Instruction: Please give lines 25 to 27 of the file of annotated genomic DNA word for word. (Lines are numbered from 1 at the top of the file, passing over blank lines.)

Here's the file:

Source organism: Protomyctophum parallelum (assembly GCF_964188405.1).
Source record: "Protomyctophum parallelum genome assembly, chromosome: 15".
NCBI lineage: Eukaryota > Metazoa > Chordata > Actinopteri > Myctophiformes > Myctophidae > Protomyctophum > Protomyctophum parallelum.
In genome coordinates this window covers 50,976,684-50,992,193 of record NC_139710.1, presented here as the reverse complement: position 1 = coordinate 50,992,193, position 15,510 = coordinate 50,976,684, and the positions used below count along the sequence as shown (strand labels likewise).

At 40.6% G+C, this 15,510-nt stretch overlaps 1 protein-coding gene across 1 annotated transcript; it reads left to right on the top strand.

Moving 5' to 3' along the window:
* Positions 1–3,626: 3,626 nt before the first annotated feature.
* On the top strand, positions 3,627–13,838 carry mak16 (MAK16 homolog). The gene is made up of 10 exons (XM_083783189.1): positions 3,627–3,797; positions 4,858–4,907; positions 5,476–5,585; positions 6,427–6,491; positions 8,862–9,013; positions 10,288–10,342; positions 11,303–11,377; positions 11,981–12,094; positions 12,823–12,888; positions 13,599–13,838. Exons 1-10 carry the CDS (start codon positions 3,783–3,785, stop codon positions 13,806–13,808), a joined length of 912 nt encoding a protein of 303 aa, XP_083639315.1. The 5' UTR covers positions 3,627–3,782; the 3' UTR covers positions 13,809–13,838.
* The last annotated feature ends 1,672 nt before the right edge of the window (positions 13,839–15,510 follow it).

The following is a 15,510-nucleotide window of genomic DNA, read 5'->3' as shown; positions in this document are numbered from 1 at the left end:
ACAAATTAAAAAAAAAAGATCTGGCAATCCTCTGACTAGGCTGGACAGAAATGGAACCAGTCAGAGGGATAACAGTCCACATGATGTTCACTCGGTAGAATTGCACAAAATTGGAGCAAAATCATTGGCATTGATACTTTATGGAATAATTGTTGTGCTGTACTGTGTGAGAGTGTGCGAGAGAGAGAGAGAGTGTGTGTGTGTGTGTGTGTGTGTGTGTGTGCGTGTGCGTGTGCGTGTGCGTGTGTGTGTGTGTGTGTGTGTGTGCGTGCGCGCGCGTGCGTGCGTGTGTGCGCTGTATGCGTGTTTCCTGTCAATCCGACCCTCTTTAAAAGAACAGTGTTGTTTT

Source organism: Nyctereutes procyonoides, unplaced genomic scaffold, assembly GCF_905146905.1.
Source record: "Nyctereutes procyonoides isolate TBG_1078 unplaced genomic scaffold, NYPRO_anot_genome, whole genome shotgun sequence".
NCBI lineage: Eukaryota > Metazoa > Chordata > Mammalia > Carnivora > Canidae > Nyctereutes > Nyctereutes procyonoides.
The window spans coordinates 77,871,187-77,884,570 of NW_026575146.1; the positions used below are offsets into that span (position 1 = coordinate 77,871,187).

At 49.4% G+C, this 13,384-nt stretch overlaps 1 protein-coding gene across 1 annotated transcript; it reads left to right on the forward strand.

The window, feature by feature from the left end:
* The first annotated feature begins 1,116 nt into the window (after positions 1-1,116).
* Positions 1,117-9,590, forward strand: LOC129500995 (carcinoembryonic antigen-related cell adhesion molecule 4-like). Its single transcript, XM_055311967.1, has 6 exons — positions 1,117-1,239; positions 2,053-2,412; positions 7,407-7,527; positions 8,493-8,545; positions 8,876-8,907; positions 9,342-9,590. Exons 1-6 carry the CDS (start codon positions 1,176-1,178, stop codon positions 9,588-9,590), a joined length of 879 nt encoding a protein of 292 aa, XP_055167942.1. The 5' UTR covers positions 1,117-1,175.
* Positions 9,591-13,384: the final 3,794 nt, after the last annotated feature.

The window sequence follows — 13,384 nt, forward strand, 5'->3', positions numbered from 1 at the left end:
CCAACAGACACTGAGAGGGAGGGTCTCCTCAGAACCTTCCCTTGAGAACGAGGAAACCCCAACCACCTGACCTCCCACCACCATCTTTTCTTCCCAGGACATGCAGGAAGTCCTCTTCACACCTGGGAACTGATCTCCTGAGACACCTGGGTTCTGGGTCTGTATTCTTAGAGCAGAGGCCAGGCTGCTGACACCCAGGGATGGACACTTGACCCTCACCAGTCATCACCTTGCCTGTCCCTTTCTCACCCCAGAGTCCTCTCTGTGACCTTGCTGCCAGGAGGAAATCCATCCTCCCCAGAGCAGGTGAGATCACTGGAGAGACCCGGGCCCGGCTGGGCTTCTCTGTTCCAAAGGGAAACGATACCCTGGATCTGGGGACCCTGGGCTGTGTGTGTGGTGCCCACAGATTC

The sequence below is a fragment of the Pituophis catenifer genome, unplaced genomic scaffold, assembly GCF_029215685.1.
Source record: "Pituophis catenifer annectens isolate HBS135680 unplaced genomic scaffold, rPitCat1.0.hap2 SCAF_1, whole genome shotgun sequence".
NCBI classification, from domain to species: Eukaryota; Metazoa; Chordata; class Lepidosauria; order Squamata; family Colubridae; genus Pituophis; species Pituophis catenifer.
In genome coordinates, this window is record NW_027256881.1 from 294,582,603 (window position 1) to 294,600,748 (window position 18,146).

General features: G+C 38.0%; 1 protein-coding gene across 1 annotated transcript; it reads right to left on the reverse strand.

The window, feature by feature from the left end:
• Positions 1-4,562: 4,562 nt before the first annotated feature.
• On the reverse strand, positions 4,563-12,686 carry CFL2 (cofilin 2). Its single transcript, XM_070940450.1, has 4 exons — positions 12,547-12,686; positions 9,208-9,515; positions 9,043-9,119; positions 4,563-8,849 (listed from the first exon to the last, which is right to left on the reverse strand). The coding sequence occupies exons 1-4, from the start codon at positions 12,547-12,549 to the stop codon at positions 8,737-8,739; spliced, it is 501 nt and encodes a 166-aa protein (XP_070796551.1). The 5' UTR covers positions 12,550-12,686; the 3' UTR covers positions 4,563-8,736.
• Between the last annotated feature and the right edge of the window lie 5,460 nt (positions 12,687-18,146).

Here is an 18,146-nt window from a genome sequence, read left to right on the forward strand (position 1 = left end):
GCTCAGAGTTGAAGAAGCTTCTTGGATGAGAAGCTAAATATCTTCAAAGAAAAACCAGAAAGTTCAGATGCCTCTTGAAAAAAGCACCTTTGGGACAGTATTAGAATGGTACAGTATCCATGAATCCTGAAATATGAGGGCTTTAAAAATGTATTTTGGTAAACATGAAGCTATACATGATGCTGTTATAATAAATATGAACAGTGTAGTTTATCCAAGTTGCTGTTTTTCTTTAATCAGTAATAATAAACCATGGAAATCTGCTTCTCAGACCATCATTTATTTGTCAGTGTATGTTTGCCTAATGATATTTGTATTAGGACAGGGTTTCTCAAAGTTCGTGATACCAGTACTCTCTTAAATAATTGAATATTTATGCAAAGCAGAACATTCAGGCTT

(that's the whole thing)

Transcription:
NCBI classification, from domain to species: Eukaryota; Metazoa; Chordata; class Lepidosauria; order Squamata; family Colubridae; genus Pituophis; species Pituophis catenifer.
In genome coordinates, this window is record NW_027256881.1 from 294,582,603 (window position 1) to 294,600,748 (window position 18,146).

General features: G+C 38.0%; 1 protein-coding gene across 1 annotated transcript; it reads right to left on the reverse strand.